Washing machine hoses?

There was an article in the paper a couple days ago about the need to replace washing machine hoses regularly. Some guy from Allstate said they have to be replaced every two years and the braided metal ones are no more durable then the simple rubber ones.
My 15 year old rubber hoses were just replaced because I bought a new washer and they replace the hoses routinely. They look perfect. Was I just lucky or what? The hoses are in a really awkward place, but I don't really want to have a flooded house. Are there any authoritative references on the matter.
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: There was an article in the paper a couple days ago about the need to : replace washing machine hoses regularly. Some guy from Allstate said they : have to be replaced every two years and the braided metal ones are no more : durable then the simple rubber ones. : : My 15 year old rubber hoses were just replaced because I bought a new washer : and they replace the hoses routinely. They look perfect. Was I just lucky : or what? The hoses are in a really awkward place, but I don't really want : to have a flooded house. Are there any authoritative references on the : matter. : :
I'm a dumb ass. Honest. I mean I complained about not being able to get my refrigerator our form the wall, and I didn't take the food out first, duh.. so I'm not the best source but one thing that is important is to make sure the hoses are not crimped or with tension on any one point too much.
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washer
lucky
My State Farm agent told me that washing machine hoses should be replaced every 10 years. The State Farm website says "replace hoses every 3 to 5 years".
Apparently, State Farm policy holders tend to have better quality hoses than Allstate, and your insurance company's policy holders have the best hoses of all.
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You could get a butterfly valve which makes it easy to turn off water to the washer with one lever.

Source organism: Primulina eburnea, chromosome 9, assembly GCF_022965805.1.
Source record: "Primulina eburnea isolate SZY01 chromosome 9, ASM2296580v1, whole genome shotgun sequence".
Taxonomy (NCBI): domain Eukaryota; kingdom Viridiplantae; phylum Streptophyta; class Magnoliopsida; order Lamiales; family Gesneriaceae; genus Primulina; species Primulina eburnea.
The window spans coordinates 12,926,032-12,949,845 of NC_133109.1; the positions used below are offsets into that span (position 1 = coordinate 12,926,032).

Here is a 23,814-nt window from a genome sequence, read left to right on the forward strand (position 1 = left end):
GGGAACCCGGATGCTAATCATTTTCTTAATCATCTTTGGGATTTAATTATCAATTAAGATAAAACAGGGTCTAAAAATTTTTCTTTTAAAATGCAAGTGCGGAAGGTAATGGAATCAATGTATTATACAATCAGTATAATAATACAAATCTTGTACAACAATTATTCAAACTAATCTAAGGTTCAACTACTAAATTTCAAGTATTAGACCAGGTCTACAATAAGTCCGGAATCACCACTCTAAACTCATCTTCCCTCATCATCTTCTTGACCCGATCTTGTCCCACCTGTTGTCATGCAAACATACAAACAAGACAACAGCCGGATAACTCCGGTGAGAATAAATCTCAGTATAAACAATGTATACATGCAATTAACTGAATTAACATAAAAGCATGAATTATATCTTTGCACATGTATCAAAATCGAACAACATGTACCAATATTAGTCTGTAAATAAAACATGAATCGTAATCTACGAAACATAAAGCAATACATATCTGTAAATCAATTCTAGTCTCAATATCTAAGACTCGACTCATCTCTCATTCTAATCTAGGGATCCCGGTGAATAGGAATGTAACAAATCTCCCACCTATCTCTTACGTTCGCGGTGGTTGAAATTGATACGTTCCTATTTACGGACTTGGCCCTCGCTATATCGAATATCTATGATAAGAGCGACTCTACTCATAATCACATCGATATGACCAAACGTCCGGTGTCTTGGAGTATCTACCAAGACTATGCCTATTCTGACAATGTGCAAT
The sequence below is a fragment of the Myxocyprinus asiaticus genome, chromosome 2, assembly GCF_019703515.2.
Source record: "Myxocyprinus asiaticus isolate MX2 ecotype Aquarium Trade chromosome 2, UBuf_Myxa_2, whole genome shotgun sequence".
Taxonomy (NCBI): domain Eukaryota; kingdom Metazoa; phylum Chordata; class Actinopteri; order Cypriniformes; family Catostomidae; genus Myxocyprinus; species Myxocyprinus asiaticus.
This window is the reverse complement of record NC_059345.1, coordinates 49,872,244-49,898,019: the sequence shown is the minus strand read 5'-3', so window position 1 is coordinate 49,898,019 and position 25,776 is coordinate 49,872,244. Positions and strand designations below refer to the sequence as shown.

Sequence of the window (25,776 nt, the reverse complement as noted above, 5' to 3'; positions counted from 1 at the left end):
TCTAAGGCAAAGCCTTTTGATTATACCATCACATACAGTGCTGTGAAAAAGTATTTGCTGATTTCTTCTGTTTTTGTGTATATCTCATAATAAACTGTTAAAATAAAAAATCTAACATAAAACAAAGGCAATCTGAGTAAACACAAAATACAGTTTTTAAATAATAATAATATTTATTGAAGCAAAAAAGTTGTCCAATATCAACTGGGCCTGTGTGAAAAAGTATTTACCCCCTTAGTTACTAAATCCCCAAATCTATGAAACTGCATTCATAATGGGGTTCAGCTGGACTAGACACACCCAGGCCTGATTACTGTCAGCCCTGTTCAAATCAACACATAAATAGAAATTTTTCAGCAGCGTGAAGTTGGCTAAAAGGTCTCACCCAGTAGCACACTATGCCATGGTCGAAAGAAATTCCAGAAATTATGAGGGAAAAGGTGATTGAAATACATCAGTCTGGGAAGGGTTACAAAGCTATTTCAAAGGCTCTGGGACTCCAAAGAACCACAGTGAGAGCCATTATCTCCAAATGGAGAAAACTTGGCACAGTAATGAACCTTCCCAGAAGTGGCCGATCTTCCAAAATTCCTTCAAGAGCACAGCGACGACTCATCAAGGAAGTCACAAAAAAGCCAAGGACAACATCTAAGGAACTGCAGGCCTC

washer
lucky
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Toller wrote:

I've seen them burst and flood the hell out of eveything. Get a quick valve and shut it off when not in use. No need to have pressure on the line if not in use.
Rich
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I heard numerous times they're a major cause of flood claims...
Erik
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valve
I have thought about that. Unfortunately the connection is made below a laundry tub inside a cabinet. My wife would not go for putting a valve back there. Someday, perhaps before the hoses are two years old, I should ripe everything out and replumb it.
I did just reduce the water pressure from 90psi to 55psi. That should make the hoses last longer, shouldn't it?
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Toller wrote:

That will help for sure.
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they
more
want
valve
When you shut off the quick valve the hose(s) still remain under pressure. All you've done is create a hydraulic lock--the water is trapped between two closed valves (quick valve and the washer shut off valve) and the pressure inside the hoses remain the same as the line pressure, unless, of course, the washer shut off valve leaks and allows the pressure to bleed off--not likely though. The quick valve prevents a catastrophic flood in the event the hose experiences a failure. MLD
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MLD wrote:

Yes and isn't that what we are talking about here. If the hose breaks and the valve is turned off all you have is a puddle of water instead of hundreds of gallons of water. Semantics, I think he gets the picture..
Rich
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Toller wrote:

the insurance companies ought to know as they pay the claims on people who have broken,leaking hoses.... State farm had a circular out with their bill that it cost millions of dollars to refurbish a house after the water leaks... they have electric controls for the washer if the hoses break..........
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Hi,

Every 2 years sounds a bit much.

Many people never have a problem, but we are seeing more and more hoses bursting and causing damage.

One set of SS hoses may be best if you cannot access them regularily to check them...
6 foot stainless steel water fill hose with washeer. http://www.repairclinic.com/referral.asp?R 3&Nx2959
Some reading materials.... http://www.atlasins.com/disaster-washer.htm http://www.applianceaid.com/stainless-steel.html
jeff. Appliance Repair Aid http://www.applianceaid.com /
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there are braided stainless steel ones that ARE better than rubber ones. Maytag's hoses use to be brass fittings and not that cheap steel crap. They last for years.
I personally would go with the braided stainless steel ones or the Maytag ones that have brass fittings and forget about them for years.
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You might want to consider thee hoses from Floodchek http://www.floodchek.com /. They have a 20 year guarantee. I bought a pair and they are super. They ship to you and then you pay -- what trust.

washer
lucky
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